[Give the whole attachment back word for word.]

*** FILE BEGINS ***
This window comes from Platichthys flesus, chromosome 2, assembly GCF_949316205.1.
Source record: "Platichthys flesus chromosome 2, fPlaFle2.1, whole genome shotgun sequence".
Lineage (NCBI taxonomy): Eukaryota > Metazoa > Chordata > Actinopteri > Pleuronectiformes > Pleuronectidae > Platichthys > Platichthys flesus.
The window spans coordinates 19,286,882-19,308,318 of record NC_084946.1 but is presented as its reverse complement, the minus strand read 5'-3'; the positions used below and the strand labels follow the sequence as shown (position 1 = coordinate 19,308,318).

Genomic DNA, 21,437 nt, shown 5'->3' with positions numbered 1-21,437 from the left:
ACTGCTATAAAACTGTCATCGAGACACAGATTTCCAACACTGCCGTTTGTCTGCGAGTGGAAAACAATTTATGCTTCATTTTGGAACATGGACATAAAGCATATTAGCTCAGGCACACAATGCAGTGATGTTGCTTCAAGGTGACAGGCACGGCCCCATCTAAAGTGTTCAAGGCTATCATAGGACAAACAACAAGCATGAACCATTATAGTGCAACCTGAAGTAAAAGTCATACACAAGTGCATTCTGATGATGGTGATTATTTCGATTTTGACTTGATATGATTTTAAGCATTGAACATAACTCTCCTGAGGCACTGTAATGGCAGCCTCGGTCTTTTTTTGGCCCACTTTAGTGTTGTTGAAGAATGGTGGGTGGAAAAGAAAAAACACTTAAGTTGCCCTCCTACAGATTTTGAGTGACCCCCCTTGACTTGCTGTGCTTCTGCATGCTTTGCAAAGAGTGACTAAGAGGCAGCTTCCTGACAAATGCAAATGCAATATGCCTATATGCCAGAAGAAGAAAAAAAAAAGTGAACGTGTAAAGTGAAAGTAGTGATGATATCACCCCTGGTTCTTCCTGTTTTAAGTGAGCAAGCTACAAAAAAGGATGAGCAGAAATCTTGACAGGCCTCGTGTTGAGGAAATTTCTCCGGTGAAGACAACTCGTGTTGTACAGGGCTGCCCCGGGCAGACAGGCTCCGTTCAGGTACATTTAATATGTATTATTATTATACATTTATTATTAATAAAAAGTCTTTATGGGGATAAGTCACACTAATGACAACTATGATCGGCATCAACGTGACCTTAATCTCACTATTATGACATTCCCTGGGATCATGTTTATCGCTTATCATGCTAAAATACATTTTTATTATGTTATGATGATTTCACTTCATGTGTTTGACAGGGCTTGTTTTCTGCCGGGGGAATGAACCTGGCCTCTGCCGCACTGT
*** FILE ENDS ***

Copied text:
This window comes from Platichthys flesus, chromosome 2, assembly GCF_949316205.1.
Source record: "Platichthys flesus chromosome 2, fPlaFle2.1, whole genome shotgun sequence".
Lineage (NCBI taxonomy): Eukaryota > Metazoa > Chordata > Actinopteri > Pleuronectiformes > Pleuronectidae > Platichthys > Platichthys flesus.
The window spans coordinates 19,286,882-19,308,318 of record NC_084946.1 but is presented as its reverse complement, the minus strand read 5'-3'; the positions used below and the strand labels follow the sequence as shown (position 1 = coordinate 19,308,318).

Genomic DNA, 21,437 nt, shown 5'->3' with positions numbered 1-21,437 from the left:
ACTGCTATAAAACTGTCATCGAGACACAGATTTCCAACACTGCCGTTTGTCTGCGAGTGGAAAACAATTTATGCTTCATTTTGGAACATGGACATAAAGCATATTAGCTCAGGCACACAATGCAGTGATGTTGCTTCAAGGTGACAGGCACGGCCCCATCTAAAGTGTTCAAGGCTATCATAGGACAAACAACAAGCATGAACCATTATAGTGCAACCTGAAGTAAAAGTCATACACAAGTGCATTCTGATGATGGTGATTATTTCGATTTTGACTTGATATGATTTTAAGCATTGAACATAACTCTCCTGAGGCACTGTAATGGCAGCCTCGGTCTTTTTTTGGCCCACTTTAGTGTTGTTGAAGAATGGTGGGTGGAAAAGAAAAAACACTTAAGTTGCCCTCCTACAGATTTTGAGTGACCCCCCTTGACTTGCTGTGCTTCTGCATGCTTTGCAAAGAGTGACTAAGAGGCAGCTTCCTGACAAATGCAAATGCAATATGCCTATATGCCAGAAGAAGAAAAAAAAAAGTGAACGTGTAAAGTGAAAGTAGTGATGATATCACCCCTGGTTCTTCCTGTTTTAAGTGAGCAAGCTACAAAAAAGGATGAGCAGAAATCTTGACAGGCCTCGTGTTGAGGAAATTTCTCCGGTGAAGACAACTCGTGTTGTACAGGGCTGCCCCGGGCAGACAGGCTCCGTTCAGGTACATTTAATATGTATTATTATTATACATTTATTATTAATAAAAAGTCTTTATGGGGATAAGTCACACTAATGACAACTATGATCGGCATCAACGTGACCTTAATCTCACTATTATGACATTCCCTGGGATCATGTTTATCGCTTATCATGCTAAAATACATTTTTATTATGTTATGATGATTTCACTTCATGTGTTTGACAGGGCTTGTTTTCTGCCGGGGGAATGAACCTGGCCTCTGCCGCACTGT